They said, “‘Amir ibn Rabi’ah.” The Messenger of Allah (Peace and Blessing upon Him) called him and rebuked him strongly, then he said:

“Why would one of you kill his brother? Why did you not pray for blessing for him? Wash yourself for him.” So ‘Amir washed his face, hands, forearms, knees and the sides of his feet, and inside his Izar (lower garment) in a vessel, then it was poured over him from behind, and Sahl recovered straight away.  Muwatta’ Malik, 2/938.

The evil eye is real

From the evidence quoted above from the Qur’an and Sunnah, it is clear that the evil eye is real and that its effects are proven and do exist. It can follow a man until it makes him fall from a high mountain, and if it is able to overpower a healthy man it can kill him and put him in his grave, and if it overpowers a camel, it will fall and be injured, and its owner will slaughter it and cook it in a pot. So the evil eye is real and its effects are real. It may kill, or it may affect the spot or the things that the envier likes in the body of the person affected, or in himself or his possessions. This is the view of the scholars of this Ummah, such as Malik, Al-Shafi’i, Ahmad and others.

The difference between the evil eye and envy

The word Hasid (envier) is more general in meaning than the word ‘Ain (one who puts the evil eye on another), hence in Sura Al-Falaq mention is made of seeking refuge with Allah from the evil of the one who envies.

The Hasid (envier) is an envious man whose envy is accompanied by resentment, so he wishes that the blessing be taken away, whereas the ‘A’in (the one who puts the evil eye on another) simply likes a thing. Hence the evil eye may come from a righteous man or woman, and a man may put the evil eye on his own wealth, child or family without realizing it. But the evil eye and envy have the same effect, which is causing harm to the thing that is liked or envied.

Envy (Hasad)

Envy (Hasad) means resenting the blessings of Allah that are enjoyed by the one who is envied, and wishing that it be taken away. In other words, the envier wishes that the blessing be taken away from the one whom he envies, whether the blessing comes to him or not.

So the envier resents the blessing of Allah and wishes that it be taken away, and he may even make efforts to take it away.

Evidence for the existence of envy

Allah says:

(Many of the people of the Scripture (Jews and Christians) wish that if they could turn you away as disbelievers after you have believed, out of envy from their ownselves, even after the truth (that Muhammad is Allah’s Messenger) has become manifest unto them.) (Al-Baqarah 2:109)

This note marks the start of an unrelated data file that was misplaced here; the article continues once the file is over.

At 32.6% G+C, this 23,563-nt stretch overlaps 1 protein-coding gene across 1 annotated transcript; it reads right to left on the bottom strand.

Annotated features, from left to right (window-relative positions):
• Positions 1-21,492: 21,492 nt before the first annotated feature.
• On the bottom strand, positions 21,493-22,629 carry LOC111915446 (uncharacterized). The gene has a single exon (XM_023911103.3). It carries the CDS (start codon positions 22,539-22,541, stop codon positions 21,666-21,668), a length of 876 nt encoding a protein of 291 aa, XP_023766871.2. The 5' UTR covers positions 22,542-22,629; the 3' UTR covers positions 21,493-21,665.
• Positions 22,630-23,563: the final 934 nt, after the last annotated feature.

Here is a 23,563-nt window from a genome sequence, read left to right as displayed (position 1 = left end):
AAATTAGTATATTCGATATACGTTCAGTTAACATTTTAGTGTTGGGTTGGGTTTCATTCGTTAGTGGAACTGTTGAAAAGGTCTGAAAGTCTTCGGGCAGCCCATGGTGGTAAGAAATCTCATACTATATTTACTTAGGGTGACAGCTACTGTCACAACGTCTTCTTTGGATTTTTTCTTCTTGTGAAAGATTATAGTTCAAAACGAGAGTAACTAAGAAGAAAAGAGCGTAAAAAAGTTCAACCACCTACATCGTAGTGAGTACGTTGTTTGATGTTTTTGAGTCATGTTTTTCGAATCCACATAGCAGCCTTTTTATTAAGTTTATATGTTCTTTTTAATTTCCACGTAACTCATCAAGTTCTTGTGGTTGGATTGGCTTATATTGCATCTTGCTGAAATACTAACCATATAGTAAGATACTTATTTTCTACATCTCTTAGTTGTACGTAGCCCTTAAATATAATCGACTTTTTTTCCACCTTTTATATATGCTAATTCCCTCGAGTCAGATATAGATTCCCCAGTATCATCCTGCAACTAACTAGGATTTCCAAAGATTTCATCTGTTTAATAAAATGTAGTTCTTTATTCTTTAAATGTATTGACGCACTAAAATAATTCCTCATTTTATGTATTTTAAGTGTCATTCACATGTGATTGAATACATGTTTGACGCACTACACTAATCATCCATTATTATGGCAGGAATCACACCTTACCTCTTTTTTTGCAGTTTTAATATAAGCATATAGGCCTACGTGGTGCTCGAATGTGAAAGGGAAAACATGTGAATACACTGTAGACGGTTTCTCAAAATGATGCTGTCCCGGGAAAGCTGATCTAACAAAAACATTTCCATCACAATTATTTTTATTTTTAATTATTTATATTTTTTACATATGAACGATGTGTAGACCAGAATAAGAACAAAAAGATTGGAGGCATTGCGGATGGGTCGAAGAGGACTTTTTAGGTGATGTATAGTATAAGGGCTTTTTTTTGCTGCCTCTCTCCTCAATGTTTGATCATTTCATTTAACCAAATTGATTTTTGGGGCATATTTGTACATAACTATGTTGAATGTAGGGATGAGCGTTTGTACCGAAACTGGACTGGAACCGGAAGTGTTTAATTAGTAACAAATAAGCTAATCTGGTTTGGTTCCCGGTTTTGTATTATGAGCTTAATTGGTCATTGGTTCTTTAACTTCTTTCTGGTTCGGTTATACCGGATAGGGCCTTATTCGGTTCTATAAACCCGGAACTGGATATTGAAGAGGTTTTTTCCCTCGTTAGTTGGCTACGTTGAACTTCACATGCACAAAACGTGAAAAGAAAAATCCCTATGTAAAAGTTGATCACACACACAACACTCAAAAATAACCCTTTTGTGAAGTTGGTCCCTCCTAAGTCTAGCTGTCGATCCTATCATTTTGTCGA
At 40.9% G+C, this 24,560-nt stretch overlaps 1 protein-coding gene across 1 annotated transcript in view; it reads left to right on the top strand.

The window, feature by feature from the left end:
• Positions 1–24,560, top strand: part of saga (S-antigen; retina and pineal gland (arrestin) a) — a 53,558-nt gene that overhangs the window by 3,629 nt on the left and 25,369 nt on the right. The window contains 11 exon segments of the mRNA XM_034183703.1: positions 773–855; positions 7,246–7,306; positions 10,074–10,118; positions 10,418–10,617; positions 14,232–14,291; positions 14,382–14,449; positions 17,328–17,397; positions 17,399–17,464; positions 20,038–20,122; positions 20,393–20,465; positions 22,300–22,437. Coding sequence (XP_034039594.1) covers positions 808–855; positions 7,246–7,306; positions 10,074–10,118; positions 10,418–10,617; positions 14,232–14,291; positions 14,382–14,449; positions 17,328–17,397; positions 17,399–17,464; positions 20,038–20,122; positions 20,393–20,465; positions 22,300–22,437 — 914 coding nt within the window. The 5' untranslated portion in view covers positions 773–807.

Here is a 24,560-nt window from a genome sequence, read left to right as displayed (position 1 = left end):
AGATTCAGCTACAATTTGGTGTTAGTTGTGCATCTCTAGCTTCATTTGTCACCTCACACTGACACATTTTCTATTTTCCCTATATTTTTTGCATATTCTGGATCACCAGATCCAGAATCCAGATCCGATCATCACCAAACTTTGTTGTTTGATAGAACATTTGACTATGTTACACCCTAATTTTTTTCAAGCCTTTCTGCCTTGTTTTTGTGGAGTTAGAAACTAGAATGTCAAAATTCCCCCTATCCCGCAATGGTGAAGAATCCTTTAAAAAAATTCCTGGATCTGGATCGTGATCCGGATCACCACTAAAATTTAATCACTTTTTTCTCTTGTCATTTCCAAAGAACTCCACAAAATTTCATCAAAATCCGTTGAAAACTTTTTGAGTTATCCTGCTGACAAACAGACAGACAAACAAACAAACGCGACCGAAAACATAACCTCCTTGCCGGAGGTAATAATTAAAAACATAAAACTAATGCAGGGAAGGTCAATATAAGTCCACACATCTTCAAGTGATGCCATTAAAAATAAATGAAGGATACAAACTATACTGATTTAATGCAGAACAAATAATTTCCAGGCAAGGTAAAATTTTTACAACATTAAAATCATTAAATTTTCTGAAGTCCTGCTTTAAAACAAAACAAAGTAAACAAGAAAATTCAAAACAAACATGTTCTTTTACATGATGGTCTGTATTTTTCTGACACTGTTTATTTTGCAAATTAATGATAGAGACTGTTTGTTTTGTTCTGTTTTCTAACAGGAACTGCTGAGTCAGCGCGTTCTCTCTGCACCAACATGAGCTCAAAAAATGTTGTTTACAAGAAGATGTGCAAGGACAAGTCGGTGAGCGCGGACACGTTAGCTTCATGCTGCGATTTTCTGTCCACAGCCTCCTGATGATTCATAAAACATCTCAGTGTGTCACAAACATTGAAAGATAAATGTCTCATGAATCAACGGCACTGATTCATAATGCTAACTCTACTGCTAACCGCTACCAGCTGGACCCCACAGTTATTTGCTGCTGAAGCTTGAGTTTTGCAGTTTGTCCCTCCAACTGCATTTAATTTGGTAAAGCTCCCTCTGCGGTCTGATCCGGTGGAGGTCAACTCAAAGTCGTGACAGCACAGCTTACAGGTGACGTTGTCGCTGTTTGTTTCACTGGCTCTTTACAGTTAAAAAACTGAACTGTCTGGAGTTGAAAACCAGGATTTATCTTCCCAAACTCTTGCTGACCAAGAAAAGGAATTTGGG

And Allah says:

(Or do they envy men (Muhammad and his followers) for what Allah has given them of His Bounty? Then, We had already given the family of Ibrahim the Book and Al-Hikmah (As-Sunnah – Divine Revelation to those Prophets not written in the form of a book), and conferred upon them a great kingdom.) (Al-Nisa 4:54)

And He says:

(And from the evil of the envier when he envies.) (Al-Falaq 113:5)

Evidence from the Sunnah

Al-Tirmidhi narrated that the freed slave of Al-Zubayr (RA) said: The Messenger of Allah (Peace and Blessing upon Him) said:

“The disease of the nations who came before you has started to spread among you: jealousy and hatred. This is the ‘shaver’ (destroyer); I do not say that it shaves hair, but that it shaves (destroys) faith. By the One in Whose Hand is my soul, you will not enter Paradise until you believe, and you will not believe until you love one another. Shall I not tell you of that which will strengthen love between you? Spread (the greeting of) Salam amongst yourselves.”

It was narrated that Abu Hurayrah (RA) said: The Messenger of Allah (Peace and Blessing upon Him) said:

“My Ummah will be stricken with the disease of the other nations.” They said: “What is the disease of the other nations?” He (Peace and Blessing upon Him) said:

“Insolence, arrogance, accumulation (of wealth), competition in worldly gains, mutual hatred and envy, until there will be wrongdoing and then killing.”

Characteristics of the envier – so that they may be avoided

The issue of the evil eye includes all people, even those who are righteous if they do not pay attention to it, whereas envy is limited to certain people. Hence the envious person has certain characteristics by which he may be distinguished, such as the way he looks and smiles, the expression on his face, and the way he speaks. All of that points to what is in his heart. Whatever a person conceals in his heart will inevitably show on his face and through slips of the tongue, in the way he looks and smiles, and in all his movements and expressions.

By His wisdom, Allah has made man’s face a mirror which reflects the thoughts that are hidden in his mind and heart. The effects of sickness are seen in the sick man’s face, and the sorrow of one who is grieving and depressed shows on his face, and the good health of one who is sound is reflected on his face. If a person is happy and content, his hidden thoughts show on his face and through slips of the tongue. If a believer is true and sincere in his faith and humble before the Most Merciful, and reads the Qur’an frequently, that joy and light will show on his face; his nature will be humble and kind, and his speech will be polite and noble. The opposite is also true: the effects of an evildoer’s immoral actions and sin will be reflected in his face and in slips of the tongue, even if he outwardly resembles those who are righteous.